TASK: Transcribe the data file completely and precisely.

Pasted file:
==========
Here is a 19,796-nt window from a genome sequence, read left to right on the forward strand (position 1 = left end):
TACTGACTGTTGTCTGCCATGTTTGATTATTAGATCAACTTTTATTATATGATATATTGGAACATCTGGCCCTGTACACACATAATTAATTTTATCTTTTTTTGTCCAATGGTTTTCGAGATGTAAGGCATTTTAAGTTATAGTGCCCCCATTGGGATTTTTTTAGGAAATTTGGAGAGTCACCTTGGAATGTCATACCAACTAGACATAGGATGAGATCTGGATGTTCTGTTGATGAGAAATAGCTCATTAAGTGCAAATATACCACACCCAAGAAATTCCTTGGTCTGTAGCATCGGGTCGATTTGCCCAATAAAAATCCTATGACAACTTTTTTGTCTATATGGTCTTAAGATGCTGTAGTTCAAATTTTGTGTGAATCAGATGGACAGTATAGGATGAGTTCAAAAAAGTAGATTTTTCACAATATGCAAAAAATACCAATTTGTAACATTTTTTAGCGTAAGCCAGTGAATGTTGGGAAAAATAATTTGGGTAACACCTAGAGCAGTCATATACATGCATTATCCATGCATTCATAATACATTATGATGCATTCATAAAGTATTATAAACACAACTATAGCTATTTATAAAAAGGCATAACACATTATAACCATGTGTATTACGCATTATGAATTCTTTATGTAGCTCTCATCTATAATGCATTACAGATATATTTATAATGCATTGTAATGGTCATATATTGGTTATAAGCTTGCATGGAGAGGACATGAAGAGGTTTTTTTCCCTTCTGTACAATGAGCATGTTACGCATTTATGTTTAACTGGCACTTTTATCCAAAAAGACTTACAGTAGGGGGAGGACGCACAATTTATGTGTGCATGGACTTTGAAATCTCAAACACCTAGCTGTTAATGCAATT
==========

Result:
Here is a 19,796-nt window from a genome sequence, read left to right on the forward strand (position 1 = left end):
TACTGACTGTTGTCTGCCATGTTTGATTATTAGATCAACTTTTATTATATGATATATTGGAACATCTGGCCCTGTACACACATAATTAATTTTATCTTTTTTTGTCCAATGGTTTTCGAGATGTAAGGCATTTTAAGTTATAGTGCCCCCATTGGGATTTTTTTAGGAAATTTGGAGAGTCACCTTGGAATGTCATACCAACTAGACATAGGATGAGATCTGGATGTTCTGTTGATGAGAAATAGCTCATTAAGTGCAAATATACCACACCCAAGAAATTCCTTGGTCTGTAGCATCGGGTCGATTTGCCCAATAAAAATCCTATGACAACTTTTTTGTCTATATGGTCTTAAGATGCTGTAGTTCAAATTTTGTGTGAATCAGATGGACAGTATAGGATGAGTTCAAAAAAGTAGATTTTTCACAATATGCAAAAAATACCAATTTGTAACATTTTTTAGCGTAAGCCAGTGAATGTTGGGAAAAATAATTTGGGTAACACCTAGAGCAGTCATATACATGCATTATCCATGCATTCATAATACATTATGATGCATTCATAAAGTATTATAAACACAACTATAGCTATTTATAAAAAGGCATAACACATTATAACCATGTGTATTACGCATTATGAATTCTTTATGTAGCTCTCATCTATAATGCATTACAGATATATTTATAATGCATTGTAATGGTCATATATTGGTTATAAGCTTGCATGGAGAGGACATGAAGAGGTTTTTTTCCCTTCTGTACAATGAGCATGTTACGCATTTATGTTTAACTGGCACTTTTATCCAAAAAGACTTACAGTAGGGGGAGGACGCACAATTTATGTGTGCATGGACTTTGAAATCTCAAACACCTAGCTGTTAATGCAATT